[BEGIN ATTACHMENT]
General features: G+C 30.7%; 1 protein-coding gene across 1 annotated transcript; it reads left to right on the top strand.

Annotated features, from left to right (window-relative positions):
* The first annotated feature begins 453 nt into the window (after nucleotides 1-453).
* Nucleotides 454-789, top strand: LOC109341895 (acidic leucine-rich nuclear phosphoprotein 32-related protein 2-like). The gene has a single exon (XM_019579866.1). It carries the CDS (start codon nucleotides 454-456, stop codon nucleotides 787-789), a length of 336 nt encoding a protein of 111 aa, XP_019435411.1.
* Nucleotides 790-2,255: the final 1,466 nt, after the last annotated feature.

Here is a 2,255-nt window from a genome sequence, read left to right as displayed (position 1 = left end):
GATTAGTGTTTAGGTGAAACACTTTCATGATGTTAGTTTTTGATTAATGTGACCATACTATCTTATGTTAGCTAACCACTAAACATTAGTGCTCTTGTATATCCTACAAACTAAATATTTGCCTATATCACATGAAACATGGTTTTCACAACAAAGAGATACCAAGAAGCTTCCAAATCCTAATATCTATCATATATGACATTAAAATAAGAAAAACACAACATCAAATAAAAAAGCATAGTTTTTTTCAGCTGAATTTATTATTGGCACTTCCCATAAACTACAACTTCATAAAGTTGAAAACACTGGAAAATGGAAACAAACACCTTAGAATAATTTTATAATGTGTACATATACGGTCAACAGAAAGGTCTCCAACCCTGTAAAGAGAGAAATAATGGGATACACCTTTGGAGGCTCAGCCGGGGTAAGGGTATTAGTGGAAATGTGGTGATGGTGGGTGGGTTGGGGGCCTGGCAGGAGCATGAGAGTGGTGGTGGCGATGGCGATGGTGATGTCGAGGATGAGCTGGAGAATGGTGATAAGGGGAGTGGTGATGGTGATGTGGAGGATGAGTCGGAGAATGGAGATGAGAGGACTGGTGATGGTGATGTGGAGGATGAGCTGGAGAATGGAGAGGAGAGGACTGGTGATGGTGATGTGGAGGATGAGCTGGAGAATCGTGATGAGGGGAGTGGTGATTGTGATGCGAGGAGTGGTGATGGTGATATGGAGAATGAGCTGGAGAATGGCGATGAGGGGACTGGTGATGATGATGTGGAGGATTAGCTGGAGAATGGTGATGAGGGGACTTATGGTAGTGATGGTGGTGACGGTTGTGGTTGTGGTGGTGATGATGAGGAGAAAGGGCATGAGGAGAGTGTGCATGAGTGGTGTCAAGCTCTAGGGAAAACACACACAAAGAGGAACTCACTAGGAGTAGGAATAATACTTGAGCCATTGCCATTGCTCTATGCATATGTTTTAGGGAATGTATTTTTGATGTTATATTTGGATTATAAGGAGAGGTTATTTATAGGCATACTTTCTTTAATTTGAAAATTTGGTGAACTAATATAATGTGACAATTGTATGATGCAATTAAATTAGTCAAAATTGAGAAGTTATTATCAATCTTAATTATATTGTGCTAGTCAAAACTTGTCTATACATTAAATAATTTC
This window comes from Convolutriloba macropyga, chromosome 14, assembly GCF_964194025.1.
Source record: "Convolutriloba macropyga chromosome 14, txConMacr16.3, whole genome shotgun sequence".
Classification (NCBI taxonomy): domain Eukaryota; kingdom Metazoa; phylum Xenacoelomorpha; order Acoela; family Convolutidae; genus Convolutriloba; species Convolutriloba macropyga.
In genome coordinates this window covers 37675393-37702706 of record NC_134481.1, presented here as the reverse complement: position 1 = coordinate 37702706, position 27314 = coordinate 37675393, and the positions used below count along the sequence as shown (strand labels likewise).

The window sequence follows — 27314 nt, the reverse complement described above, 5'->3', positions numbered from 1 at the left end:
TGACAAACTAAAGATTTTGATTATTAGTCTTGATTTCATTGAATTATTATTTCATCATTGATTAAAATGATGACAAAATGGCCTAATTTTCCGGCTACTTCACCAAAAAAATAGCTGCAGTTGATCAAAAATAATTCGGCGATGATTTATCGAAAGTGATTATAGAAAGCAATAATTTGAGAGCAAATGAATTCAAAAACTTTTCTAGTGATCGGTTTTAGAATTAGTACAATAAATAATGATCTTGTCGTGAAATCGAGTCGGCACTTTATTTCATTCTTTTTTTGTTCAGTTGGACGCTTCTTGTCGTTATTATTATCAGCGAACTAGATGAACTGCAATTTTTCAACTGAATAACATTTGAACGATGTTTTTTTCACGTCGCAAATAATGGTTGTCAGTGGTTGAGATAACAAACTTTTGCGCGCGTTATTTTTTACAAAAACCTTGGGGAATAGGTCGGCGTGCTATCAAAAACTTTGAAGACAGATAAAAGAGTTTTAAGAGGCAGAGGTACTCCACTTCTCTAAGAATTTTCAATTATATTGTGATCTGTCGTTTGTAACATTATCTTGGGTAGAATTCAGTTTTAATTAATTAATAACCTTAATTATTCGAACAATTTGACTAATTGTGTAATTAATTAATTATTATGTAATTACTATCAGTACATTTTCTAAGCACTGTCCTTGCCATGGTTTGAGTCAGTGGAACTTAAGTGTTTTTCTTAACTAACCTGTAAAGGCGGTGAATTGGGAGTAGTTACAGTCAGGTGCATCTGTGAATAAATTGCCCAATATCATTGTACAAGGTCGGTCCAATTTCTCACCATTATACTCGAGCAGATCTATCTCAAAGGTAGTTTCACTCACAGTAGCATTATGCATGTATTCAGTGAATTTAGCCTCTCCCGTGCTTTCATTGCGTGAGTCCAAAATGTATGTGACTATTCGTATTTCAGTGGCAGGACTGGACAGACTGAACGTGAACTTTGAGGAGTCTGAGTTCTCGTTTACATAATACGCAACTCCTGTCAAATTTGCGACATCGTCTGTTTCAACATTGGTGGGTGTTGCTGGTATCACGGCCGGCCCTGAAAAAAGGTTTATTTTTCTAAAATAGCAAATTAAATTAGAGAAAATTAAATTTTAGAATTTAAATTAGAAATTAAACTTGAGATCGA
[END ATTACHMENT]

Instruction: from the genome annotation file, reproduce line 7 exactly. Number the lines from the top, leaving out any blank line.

GATTAGTGTTTAGGTGAAACACTTTCATGATGTTAGTTTTTGATTAATGTGACCATACTATCTTATGTTAGCTAACCACTAAACATTAGTGCTCTTGTATATCCTACAAACTAAATATTTGCCTATATCACATGAAACATGGTTTTCACAACAAAGAGATACCAAGAAGCTTCCAAATCCTAATATCTATCATATATGACATTAAAATAAGAAAAACACAACATCAAATAAAAAAGCATAGTTTTTTTCAGCTGAATTTATTATTGGCACTTCCCATAAACTACAACTTCATAAAGTTGAAAACACTGGAAAATGGAAACAAACACCTTAGAATAATTTTATAATGTGTACATATACGGTCAACAGAAAGGTCTCCAACCCTGTAAAGAGAGAAATAATGGGATACACCTTTGGAGGCTCAGCCGGGGTAAGGGTATTAGTGGAAATGTGGTGATGGTGGGTGGGTTGGGGGCCTGGCAGGAGCATGAGAGTGGTGGTGGCGATGGCGATGGTGATGTCGAGGATGAGCTGGAGAATGGTGATAAGGGGAGTGGTGATGGTGATGTGGAGGATGAGTCGGAGAATGGAGATGAGAGGACTGGTGATGGTGATGTGGAGGATGAGCTGGAGAATGGAGAGGAGAGGACTGGTGATGGTGATGTGGAGGATGAGCTGGAGAATCGTGATGAGGGGAGTGGTGATTGTGATGCGAGGAGTGGTGATGGTGATATGGAGAATGAGCTGGAGAATGGCGATGAGGGGACTGGTGATGATGATGTGGAGGATTAGCTGGAGAATGGTGATGAGGGGACTTATGGTAGTGATGGTGGTGACGGTTGTGGTTGTGGTGGTGATGATGAGGAGAAAGGGCATGAGGAGAGTGTGCATGAGTGGTGTCAAGCTCTAGGGAAAACACACACAAAGAGGAACTCACTAGGAGTAGGAATAATACTTGAGCCATTGCCATTGCTCTATGCATATGTTTTAGGGAATGTATTTTTGATGTTATATTTGGATTATAAGGAGAGGTTATTTATAGGCATACTTTCTTTAATTTGAAAATTTGGTGAACTAATATAATGTGACAATTGTATGATGCAATTAAATTAGTCAAAATTGAGAAGTTATTATCAATCTTAATTATATTGTGCTAGTCAAAACTTGTCTATACATTAAATAATTTC